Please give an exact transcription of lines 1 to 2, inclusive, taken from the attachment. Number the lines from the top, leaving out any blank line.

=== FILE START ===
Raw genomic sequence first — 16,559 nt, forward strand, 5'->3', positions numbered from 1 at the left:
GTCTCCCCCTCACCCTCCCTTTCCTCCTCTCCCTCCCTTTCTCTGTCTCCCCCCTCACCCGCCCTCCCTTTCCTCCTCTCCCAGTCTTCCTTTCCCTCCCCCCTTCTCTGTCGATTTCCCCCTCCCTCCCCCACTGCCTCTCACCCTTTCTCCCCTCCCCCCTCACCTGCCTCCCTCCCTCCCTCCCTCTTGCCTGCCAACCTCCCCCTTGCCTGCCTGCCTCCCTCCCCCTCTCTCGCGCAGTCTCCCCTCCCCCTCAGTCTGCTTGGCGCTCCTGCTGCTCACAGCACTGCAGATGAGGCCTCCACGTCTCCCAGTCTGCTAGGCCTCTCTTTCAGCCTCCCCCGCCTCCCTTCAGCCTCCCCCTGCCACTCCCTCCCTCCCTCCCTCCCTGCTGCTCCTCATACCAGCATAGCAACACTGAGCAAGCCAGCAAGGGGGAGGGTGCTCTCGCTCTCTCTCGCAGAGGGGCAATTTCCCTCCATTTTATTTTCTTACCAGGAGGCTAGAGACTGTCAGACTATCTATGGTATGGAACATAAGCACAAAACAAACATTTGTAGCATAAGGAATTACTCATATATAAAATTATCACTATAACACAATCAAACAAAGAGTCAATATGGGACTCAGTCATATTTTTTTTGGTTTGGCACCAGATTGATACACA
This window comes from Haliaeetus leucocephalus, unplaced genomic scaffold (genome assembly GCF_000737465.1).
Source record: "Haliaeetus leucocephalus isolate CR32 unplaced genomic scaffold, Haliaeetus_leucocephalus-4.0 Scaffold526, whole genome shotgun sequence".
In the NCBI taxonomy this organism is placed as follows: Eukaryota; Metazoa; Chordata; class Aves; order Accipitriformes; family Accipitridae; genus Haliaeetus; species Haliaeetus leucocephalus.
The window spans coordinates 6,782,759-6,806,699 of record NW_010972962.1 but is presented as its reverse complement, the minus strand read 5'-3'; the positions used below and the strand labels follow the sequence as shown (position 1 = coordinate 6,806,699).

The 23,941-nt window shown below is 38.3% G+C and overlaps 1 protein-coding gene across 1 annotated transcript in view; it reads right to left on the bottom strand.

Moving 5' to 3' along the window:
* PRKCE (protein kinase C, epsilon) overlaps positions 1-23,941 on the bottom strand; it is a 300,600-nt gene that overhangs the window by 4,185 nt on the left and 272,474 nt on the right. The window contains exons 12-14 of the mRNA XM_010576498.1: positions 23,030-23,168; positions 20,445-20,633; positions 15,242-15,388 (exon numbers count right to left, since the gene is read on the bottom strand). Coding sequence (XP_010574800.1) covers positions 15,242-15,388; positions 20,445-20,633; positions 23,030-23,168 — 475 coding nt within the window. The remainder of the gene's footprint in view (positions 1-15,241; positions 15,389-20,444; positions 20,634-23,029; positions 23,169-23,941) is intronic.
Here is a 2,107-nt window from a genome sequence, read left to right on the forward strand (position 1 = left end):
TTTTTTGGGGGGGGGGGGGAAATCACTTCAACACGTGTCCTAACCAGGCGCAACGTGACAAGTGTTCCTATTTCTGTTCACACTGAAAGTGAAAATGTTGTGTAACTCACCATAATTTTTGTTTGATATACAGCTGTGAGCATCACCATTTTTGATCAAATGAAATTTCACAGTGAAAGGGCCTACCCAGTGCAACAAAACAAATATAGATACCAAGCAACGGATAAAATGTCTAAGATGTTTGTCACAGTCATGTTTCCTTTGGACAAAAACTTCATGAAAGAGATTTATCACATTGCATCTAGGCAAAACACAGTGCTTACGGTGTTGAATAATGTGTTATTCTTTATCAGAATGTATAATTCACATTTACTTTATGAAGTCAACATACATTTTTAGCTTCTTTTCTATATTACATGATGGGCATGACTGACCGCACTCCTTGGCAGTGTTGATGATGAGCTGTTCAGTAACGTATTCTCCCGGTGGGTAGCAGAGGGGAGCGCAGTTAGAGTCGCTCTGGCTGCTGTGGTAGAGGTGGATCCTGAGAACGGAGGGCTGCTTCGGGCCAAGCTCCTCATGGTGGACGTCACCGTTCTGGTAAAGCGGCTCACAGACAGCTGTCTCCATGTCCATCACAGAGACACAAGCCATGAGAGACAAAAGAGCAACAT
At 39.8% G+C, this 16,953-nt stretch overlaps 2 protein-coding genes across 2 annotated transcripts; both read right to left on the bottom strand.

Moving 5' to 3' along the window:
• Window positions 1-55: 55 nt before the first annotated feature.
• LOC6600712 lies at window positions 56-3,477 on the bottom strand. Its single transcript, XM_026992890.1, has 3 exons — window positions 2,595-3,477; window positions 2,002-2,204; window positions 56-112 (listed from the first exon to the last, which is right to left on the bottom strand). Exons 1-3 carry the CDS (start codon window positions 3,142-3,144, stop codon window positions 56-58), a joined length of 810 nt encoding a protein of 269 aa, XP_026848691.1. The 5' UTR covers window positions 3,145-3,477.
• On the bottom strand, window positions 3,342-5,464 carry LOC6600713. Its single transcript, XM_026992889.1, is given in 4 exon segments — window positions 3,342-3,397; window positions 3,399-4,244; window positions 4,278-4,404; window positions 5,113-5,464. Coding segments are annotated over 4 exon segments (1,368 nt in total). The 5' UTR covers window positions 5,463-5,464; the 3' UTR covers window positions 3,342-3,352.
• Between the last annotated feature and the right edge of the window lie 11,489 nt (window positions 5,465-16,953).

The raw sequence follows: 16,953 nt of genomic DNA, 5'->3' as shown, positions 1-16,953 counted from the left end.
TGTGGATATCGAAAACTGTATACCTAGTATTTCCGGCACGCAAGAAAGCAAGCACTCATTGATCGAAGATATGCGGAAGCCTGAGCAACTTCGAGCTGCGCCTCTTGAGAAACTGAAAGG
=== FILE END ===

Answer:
Raw genomic sequence first — 16,559 nt, forward strand, 5'->3', positions numbered from 1 at the left:
GTCTCCCCCTCACCCTCCCTTTCCTCCTCTCCCTCCCTTTCTCTGTCTCCCCCCTCACCCGCCCTCCCTTTCCTCCTCTCCCAGTCTTCCTTTCCCTCCCCCCTTCTCTGTCGATTTCCCCCTCCCTCCCCCACTGCCTCTCACCCTTTCTCCCCTCCCCCCTCACCTGCCTCCCTCCCTCCCTCCCTCTTGCCTGCCAACCTCCCCCTTGCCTGCCTGCCTCCCTCCCCCTCTCTCGCGCAGTCTCCCCTCCCCCTCAGTCTGCTTGGCGCTCCTGCTGCTCACAGCACTGCAGATGAGGCCTCCACGTCTCCCAGTCTGCTAGGCCTCTCTTTCAGCCTCCCCCGCCTCCCTTCAGCCTCCCCCTGCCACTCCCTCCCTCCCTCCCTCCCTGCTGCTCCTCATACCAGCATAGCAACACTGAGCAAGCCAGCAAGGGGGAGGGTGCTCTCGCTCTCTCTCGCAGAGGGGCAATTTCCCTCCATTTTATTTTCTTACCAGGAGGCTAGAGACTGTCAGACTATCTATGGTATGGAACATAAGCACAAAACAAACATTTGTAGCATAAGGAATTACTCATATATAAAATTATCACTATAACACAATCAAACAAAGAGTCAATATGGGACTCAGTCATATTTTTTTTGGTTTGGCACCAGATTGATACACA